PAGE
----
The game is changing – the next generation of the streaming wars will be about stopping churn, consolidation, and bundling as subscriber growth slows.

“The streaming wars are over because subscriber growth has come to a halt,” Michael Nathanson, a media analyst at MoffettNathanson, told CNN Business, “You’re fighting a war in a land that has no more resources in it.”

Let’s start off with a little history. 

Netflix launched in 1998 as a DVD rental company, and by 2012 had evolved into the world’s first and only streaming platform creating original content. They effectively redefined the way the world watched television and movies at home, becoming an existential threat to legacy media companies and ushering in a new era of content delivery.  

In 2019, Disney debuted their streaming offering Disney+, rivaling Netflix for the first time. With the subsequent rise of Amazon Prime Video, Apple TV+, and HBO Max in the mix, the “streaming wars” were in full swing as services began competing for subscribers in an all-out land-grab. Media companies began investing millions in original content to entice users to sign up or switch from other services. And until last year, Apple, Amazon Prime, Netflix and Disney+ were the only providers not offering ad-supported options. 

Netflix and Disney have entered the ad game 

In November 2022, Netflix rolled out its ad-supported offering at $6.99 a month (just a few dollars less than their most affordable option at $9.99) to mixed reviews across the industry. At launch, solutions for advertisers were limited – targeting was broad, inventory wasn’t offered across all programs, and pricing came at a premium. But despite these limitations, demand was so high that Netflix only delivered on 80% of guaranteed impressions, refunding clients the rest. 

In December 2022, Disney+ followed suit, offering an ad-supported option at $7.99 – a dollar more than Netflix but the same price as their previously ad-free version (bumping the ad-free tier up to $10.99). The launch was US-only to start, with plans to expand internationally in 2023. Disney is focused on a more kid-friendly approach, keeping adult-oriented ads off the platform all together, and not allowing commercials at all on Disney+ Kids or on pre-school profiles.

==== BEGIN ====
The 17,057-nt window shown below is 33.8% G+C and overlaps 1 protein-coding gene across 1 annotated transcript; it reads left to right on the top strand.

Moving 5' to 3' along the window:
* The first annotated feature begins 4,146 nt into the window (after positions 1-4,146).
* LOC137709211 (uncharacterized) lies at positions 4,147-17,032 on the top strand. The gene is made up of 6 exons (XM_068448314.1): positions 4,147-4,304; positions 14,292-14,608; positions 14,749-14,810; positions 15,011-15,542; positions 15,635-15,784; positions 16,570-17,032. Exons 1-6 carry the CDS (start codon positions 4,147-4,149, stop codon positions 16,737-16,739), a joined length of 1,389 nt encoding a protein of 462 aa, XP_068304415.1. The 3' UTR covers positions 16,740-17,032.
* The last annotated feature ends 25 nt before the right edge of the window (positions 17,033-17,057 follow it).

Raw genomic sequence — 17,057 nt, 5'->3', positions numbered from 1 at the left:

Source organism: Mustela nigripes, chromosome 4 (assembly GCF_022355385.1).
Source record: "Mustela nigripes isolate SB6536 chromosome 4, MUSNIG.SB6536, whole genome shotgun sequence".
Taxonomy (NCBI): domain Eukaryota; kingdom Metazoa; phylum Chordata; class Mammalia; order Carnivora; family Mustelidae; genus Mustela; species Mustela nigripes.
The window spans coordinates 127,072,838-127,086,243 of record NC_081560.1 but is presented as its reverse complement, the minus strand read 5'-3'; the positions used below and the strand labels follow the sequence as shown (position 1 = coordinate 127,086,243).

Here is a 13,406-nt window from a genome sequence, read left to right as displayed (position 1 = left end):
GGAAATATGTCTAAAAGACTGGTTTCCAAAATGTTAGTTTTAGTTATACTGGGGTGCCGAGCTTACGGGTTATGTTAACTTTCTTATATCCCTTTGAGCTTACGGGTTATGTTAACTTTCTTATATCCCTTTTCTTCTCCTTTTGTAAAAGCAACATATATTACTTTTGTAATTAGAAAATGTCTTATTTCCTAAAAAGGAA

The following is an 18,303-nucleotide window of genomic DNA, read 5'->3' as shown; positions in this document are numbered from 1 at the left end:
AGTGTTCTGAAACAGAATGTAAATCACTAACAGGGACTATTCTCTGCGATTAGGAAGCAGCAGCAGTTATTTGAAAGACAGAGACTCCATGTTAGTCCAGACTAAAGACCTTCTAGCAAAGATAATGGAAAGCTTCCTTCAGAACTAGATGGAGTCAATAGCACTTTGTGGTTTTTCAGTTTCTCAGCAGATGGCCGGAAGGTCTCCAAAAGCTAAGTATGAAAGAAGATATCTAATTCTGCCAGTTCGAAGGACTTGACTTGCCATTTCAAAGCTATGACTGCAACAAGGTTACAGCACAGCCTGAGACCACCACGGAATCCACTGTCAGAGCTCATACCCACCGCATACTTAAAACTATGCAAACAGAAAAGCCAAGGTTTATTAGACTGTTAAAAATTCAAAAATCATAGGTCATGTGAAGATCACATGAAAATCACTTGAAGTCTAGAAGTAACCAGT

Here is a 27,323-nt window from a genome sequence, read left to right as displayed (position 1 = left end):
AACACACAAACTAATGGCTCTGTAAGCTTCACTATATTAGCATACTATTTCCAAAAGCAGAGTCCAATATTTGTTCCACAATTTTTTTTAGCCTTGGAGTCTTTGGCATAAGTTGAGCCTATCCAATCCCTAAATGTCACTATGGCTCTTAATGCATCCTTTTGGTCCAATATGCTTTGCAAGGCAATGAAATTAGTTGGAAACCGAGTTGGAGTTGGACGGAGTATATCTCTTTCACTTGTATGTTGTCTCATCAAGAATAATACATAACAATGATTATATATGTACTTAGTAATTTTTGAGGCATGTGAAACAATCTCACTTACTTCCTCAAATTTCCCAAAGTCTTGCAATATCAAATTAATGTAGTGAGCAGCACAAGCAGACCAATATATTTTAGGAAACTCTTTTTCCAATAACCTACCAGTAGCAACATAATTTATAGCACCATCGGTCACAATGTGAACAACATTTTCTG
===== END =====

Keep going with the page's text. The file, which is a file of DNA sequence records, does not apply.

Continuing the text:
Targeting capabilities will differ between the two 

Disney+ targeting is currently limited to three options: A18+, Audience 17 and under, and Younger Kids content. All campaigns run ROS (run of schedule) with no options for genre or content targeting. And because Disney also owns Hulu, starting in April, Disney+ advertisers will have access to Hulu’s age, gender and geolocation targeting, and all other bells and whistles by July. Additionally, Disney has announced a partnership with EDO, giving them the capability to provide outcome-based measurement metrics on viewing like search and site visits. 

Netflix is in the process of evaluating expanded targeting and sponsorship opportunities for its offering.  Simultaneously, they are looking at restricting the number of shared passwords and accounts (it’s estimated that over 100 million people currently share passwords) meaning high potential for subscriber growth. However, after initial backlash to the announcement they’ve slowed the rollout to just a few countries to begin with.  

Rumble of the bundles? 

So why are the streaming wars ending? Because the game has changed – it’s no longer about driving subscriber growth on individual platforms, but instead slowing and stopping churn. The next generation of the streaming revolution will be one of consolidation and bundling – hence “rumble of the bundles” being murmured across the industry. It’s no surprise that while Disney+ raised their prices, they didn’t touch the premium bundle (Disney+, Hulu, ESPN) – incentivizing consumers to sign up for the slate of services instead of just one. Similarly, Warner Bros just announced the merger of HBO Max and Discovery+, bringing the consolidation offering “MAX” to customers in 2024.  And finally, Paramount is combing Paramount + and Showtime into one app. 

The Net-Net. 

The birth of Streaming allowed millions of viewers to expect premium ad-free content for a bargain price – an unsustainable situation from the start, according to Nathanson. “Wall Street paid companies for subscribers, and because it paid companies for subscribers, they didn’t care about the economics,” he said. “They were willing to do whatever they could to chase subscribers.” In other words, the grow-at-any-cost strategy could never last, and now companies and Wall Street are looking at balance sheets with more focus on profitability than sheer scale.  

Even though consumers are going to pay higher prices, the reality is that there’s nowhere else for them to go. Streaming is here to stay – it’s the focus of Hollywood and how millions watch content every day. That behavior isn’t going anywhere, even if marketplace and business strategies change. “Video remains the most popular leisure activity in the world,” Matthew Ball, CEO of Epyllion said. “Streaming may change, but consumers will adapt. They love video too much.”